Sunday, October 20, 2019

The meaning of the torch on the Statue of Liberty in America

The torch in the right hand of the statue represents the light guiding the way to freedom, equality, and charity.

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The Statue of Liberty, officially known as the Statue of Liberty enlightening the World, located on Liberty Island more than 50,000 square meters in New York Harbor. The statue is considered a national monument that symbolizes freedom and escaping from the suffering of many American immigrants in the late 19th century, according to Travel Tips.
In 2018, 4.34 million visitors visited the Statue of Liberty. Photo: Smart Destinations.
According to the NPS, the torch represents enlightenment, the task of lighting and guiding people towards freedom. The current torch in the hand of the statue is not the original. This version appeared in 1986 and the copper flame covered with 24 carat gold. The first torch was removed in 1984, displayed in the hall of the monument.

On the opening day of the statue, October 28, 1886, the late US President Grover Cleveland stated: "We will never forget the freedom that chose this place as a home, we will never leave the church of Liberty forgotten. " The statue has become an exemplary symbol of American freedom ideals.

This is a gift from the French people to America. The statue weighs 225 tons, which is equivalent to a 22-storey building (from the foot of the statue to the top of the torch). Sculptor Frédéric Auguste Bartholdi designed the shape of a cloaked woman, representing the freedom goddess of Roman libertas. The right-hand holds the burning torch, the other hand holds a stone plate engraved on the declaration of American independence.
Private boats are not allowed to operate and travel to the island. Guests must buy a ferry ticket. Photo: Newyorkwelcome.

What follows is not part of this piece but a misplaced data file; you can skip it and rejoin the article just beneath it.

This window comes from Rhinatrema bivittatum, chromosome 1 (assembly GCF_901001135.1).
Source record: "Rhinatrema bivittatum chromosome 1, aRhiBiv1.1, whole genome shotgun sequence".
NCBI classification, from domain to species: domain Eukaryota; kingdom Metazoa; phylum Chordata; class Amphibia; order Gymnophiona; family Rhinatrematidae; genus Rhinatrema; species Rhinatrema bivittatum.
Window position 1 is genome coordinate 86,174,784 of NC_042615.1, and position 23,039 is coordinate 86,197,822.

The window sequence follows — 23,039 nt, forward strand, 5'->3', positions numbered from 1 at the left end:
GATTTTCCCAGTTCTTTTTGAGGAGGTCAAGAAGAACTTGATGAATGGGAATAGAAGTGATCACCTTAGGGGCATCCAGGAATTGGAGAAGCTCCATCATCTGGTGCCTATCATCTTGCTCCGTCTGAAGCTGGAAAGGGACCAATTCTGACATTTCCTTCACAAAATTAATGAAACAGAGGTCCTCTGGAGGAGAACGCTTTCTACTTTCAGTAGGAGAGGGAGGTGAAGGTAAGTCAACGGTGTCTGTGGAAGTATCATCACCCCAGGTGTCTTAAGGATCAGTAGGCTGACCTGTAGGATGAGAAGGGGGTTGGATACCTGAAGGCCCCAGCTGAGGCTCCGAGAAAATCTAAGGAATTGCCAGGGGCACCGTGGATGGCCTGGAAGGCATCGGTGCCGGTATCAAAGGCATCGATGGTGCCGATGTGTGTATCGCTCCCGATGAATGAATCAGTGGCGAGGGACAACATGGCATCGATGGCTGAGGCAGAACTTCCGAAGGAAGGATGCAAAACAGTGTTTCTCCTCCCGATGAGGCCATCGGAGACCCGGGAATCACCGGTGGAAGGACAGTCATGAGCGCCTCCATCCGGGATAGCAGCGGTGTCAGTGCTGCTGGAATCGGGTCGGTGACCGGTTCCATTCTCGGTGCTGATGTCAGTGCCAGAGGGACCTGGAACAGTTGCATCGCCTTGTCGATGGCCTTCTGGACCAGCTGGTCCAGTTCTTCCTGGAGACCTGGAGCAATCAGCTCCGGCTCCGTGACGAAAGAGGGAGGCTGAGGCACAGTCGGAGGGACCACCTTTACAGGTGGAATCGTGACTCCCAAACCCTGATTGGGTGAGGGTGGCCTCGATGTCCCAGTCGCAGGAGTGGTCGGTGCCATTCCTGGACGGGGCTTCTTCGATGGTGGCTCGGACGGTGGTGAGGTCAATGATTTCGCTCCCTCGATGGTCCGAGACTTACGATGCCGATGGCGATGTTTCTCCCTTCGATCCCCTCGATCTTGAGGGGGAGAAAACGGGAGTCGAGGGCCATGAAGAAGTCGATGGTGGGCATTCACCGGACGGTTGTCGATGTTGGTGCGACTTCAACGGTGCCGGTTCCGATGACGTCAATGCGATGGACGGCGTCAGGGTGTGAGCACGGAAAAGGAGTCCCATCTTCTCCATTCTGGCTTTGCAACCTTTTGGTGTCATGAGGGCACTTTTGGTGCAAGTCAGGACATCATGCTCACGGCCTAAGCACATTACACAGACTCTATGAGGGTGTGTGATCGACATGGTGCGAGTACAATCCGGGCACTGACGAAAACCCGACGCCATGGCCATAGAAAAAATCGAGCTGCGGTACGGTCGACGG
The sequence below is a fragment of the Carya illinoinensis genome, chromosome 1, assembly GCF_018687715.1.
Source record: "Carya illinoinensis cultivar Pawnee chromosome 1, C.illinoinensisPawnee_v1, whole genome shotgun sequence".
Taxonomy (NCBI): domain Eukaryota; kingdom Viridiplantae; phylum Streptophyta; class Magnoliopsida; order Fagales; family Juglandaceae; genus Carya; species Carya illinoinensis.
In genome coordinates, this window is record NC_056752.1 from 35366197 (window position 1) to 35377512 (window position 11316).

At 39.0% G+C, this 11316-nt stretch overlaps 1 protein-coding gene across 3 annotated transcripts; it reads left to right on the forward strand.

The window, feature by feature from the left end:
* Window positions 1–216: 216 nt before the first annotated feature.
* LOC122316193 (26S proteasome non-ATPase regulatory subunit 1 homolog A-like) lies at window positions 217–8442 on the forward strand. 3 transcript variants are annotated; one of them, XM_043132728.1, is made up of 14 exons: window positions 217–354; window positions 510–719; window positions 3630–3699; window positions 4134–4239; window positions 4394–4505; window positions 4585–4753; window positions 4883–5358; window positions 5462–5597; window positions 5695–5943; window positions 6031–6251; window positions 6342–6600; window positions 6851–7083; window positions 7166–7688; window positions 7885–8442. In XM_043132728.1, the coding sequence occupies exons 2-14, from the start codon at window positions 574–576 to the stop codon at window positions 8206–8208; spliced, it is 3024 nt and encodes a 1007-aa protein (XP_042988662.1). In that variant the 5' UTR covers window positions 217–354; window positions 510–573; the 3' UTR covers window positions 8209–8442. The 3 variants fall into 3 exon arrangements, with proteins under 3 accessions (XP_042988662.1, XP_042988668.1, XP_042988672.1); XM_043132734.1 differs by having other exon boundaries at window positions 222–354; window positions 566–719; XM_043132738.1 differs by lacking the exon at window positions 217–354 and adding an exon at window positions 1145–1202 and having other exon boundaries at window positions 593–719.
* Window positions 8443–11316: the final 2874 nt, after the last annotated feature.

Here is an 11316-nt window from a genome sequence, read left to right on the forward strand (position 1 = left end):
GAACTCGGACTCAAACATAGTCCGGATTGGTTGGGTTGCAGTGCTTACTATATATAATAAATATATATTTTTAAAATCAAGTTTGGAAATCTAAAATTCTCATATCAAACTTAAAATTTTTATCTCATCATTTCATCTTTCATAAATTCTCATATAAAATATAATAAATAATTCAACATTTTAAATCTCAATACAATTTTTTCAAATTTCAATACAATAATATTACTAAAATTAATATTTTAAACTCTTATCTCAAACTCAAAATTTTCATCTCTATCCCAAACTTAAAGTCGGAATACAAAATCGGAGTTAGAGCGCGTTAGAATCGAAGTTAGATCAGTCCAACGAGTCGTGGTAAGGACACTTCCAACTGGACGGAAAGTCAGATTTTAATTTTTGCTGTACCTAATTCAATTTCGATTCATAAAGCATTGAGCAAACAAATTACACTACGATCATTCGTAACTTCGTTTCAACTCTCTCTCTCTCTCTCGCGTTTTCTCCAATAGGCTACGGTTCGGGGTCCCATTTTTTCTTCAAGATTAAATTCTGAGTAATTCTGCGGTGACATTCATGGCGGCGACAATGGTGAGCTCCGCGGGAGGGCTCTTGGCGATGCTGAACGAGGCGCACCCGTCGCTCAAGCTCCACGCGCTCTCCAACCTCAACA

The statue is made of thick copper plate but has a green color because it has been oxidized. To this day, there are still many questions about whether the Statue of Liberty is a man or a woman. However, many sources believe that the face of the statue was carved by the sculptor Bartholdi in the form of his mother.

The statue faces the Southeast, this is the perfect location for the cruise ships to enter the port can see the face of the statue. This means "the goddess of liberty is welcoming you".

The visitors to this work also leave many questions. One of them is "Is the statue struck by lightning?". The answer is yes". However, because the statue is connected to the ground through huge concrete foundation and granite pedestal, the building is almost unaffected. To date, no one knows the exact number of times the statue has been struck by lightning.

Brief information:

There is no charge for visitors to Liberty Island, where the statue is located. But you'll have to buy a ferry ticket to get here, tickets to get inside the statue.

There are 3 types of tickets to visit the statue: enter the door, visit the podium where the statue stands and up to the crown. Tickets to the door and visit the podium are equal, respectively 18.5 USD (adults), 14 USD (over 62 years old) and 9 USD (4-12 years old).

If you want to climb the crown, the ticket price is 21.5 USD (adult), 17 USD (over 62 years old), 12 USD (from 5-13 years old, children under 5 years old are not allowed to climb high) ). Tickets to the statue are not allowed to be transferred to others, each time to the top of the statue, a group of only 4 people.

The only way to visit the statue is to catch a ferry from Statue Cruises at two locations. Most visitors to New York City will take a ferry from Lower Manhattan, but you can also go from New Jersey. Ticket price from 17 USD.

Ferries depart every 15-20 minutes. The first one starts at 8:30 in the high season, from 9 in the low season. The last ship departs at 4 pm in the high season, the low season is 15:30. The last ship from Liberty Island departs at 17:00 during the high season and the low is at 16:45.

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